The bad state of the eastern coast, the want of ports, the difficulty of landing, and the dread of averages, (avaries) render contraband trade more difficult in Mexico than on the coast of Terra Firma. The contraband is carried on almost exclusively by the ports of Vera Cruz and Campeachy. Small vessels are fitted out from these two ports in quest of goods at Jamaica, and to carry on what is called at Vera Cruz by the name of telegraphic ways. In time of war the frigates which blockade thé road have been frequently seen to land contraband goods on the small Island of Sacrifices. I general the trade of the colonies is very animated during maritime war, which is the period when these countries enjoy to a certain degree the advantages of independence. So long as the communication with the mother country remains interrupted, the government is forced to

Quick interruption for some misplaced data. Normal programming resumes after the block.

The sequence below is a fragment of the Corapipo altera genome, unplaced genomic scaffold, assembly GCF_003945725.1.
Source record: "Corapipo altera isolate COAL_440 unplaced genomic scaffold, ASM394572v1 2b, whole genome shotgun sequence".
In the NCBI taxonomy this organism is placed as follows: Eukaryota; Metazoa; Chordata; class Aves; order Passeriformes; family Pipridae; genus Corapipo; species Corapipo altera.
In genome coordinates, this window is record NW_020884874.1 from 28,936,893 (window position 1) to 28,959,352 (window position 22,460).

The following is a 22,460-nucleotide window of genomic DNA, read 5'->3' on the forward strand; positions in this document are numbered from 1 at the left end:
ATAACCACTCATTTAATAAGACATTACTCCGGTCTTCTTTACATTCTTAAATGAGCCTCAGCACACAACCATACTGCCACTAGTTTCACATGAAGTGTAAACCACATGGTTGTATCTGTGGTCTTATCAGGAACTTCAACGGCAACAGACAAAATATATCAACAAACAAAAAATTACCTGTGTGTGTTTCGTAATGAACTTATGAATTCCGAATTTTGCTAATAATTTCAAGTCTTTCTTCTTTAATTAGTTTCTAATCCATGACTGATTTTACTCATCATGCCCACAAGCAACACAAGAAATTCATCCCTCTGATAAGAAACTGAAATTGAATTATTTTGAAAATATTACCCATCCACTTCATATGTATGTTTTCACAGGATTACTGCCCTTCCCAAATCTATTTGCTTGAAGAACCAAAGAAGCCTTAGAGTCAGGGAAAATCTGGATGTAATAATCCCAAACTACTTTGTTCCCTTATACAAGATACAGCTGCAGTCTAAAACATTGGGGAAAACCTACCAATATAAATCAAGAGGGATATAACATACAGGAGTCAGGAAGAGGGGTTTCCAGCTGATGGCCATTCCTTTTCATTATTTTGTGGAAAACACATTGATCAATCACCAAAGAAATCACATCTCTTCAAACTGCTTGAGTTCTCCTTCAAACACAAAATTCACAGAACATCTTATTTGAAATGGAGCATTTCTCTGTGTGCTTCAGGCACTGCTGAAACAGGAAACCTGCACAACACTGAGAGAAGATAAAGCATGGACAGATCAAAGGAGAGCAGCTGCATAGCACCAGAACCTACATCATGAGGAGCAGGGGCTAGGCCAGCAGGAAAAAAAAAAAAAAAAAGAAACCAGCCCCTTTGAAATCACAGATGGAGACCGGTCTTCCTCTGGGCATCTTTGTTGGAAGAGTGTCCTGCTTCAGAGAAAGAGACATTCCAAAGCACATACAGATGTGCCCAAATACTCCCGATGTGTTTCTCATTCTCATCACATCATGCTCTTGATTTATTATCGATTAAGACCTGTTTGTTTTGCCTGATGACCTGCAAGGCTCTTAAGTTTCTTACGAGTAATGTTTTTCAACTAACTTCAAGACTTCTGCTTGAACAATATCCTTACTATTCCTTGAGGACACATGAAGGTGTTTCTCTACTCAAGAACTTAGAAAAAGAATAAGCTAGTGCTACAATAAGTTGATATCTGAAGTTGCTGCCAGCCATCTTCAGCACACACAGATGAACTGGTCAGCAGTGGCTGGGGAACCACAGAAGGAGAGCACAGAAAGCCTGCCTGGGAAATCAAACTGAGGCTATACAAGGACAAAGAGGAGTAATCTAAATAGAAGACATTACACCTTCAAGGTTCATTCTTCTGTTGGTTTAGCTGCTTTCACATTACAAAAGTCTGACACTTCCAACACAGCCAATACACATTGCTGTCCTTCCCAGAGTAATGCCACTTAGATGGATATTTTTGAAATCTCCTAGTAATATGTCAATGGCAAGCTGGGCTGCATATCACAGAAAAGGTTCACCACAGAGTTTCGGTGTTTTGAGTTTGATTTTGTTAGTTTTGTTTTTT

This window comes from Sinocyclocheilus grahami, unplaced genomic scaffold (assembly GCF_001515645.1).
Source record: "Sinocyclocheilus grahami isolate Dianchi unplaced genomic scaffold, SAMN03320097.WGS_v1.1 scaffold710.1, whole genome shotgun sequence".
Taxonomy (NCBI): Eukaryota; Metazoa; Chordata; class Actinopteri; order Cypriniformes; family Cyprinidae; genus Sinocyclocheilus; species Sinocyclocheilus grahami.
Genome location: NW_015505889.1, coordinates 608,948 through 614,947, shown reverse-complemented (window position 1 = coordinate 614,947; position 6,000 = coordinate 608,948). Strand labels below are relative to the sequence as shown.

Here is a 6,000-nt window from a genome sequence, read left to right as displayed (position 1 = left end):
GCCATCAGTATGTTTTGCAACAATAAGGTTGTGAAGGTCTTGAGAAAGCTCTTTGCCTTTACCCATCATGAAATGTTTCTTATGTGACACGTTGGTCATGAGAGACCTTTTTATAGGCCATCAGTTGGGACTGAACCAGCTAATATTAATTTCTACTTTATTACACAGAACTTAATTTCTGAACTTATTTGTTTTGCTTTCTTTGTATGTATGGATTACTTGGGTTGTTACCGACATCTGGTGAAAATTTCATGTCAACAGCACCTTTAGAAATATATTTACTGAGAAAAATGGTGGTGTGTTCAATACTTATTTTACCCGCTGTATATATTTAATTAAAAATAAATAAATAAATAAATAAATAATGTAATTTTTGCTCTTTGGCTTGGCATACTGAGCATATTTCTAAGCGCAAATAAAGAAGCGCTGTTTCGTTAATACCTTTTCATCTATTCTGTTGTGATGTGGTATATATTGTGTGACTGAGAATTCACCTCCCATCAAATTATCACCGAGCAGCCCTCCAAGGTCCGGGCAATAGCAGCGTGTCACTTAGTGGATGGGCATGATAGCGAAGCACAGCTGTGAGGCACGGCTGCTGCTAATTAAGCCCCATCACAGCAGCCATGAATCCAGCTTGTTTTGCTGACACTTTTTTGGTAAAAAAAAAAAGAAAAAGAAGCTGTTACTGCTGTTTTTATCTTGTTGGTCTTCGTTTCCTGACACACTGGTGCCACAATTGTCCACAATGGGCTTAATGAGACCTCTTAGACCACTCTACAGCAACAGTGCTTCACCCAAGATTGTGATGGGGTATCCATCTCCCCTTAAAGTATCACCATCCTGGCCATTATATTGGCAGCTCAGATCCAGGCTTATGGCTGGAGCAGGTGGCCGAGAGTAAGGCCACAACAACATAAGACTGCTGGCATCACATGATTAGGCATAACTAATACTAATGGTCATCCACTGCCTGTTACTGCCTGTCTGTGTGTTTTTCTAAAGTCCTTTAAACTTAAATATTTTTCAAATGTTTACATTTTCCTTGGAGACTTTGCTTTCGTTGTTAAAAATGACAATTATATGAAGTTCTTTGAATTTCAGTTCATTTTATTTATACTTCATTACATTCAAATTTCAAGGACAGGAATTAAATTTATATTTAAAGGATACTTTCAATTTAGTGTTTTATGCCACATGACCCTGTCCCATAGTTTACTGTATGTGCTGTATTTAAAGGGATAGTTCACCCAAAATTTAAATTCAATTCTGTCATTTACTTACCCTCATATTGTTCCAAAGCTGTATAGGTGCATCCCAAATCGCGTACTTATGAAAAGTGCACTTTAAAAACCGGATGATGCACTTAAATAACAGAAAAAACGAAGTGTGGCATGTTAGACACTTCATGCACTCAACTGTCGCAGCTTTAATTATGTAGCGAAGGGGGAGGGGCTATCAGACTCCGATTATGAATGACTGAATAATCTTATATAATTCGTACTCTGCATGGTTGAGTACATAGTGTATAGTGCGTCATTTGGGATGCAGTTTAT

* Voyage a l« Terre ferme, T. ii. p. 357, 360, and 441 ; T. iii, p. 11.

relax its prohibiting system, and to allow from time to time commerce with neutrals. , As the custom-house officers are not too severe in the examination of papers, the contraband is then carried on with the greatest facility; and if in time of peace it probably amounts to four or five millions of piastres annually, in time of war it undoubtedly amounts to six or seven millions. During the last rupture with England, the mother country could not introduce from 1796 to 1801, at an average more than 2,604,000 piastres * worth of national and foreign commodities; and yet in Mexico the warehouses were encumbered with India muslins, and English manufactures.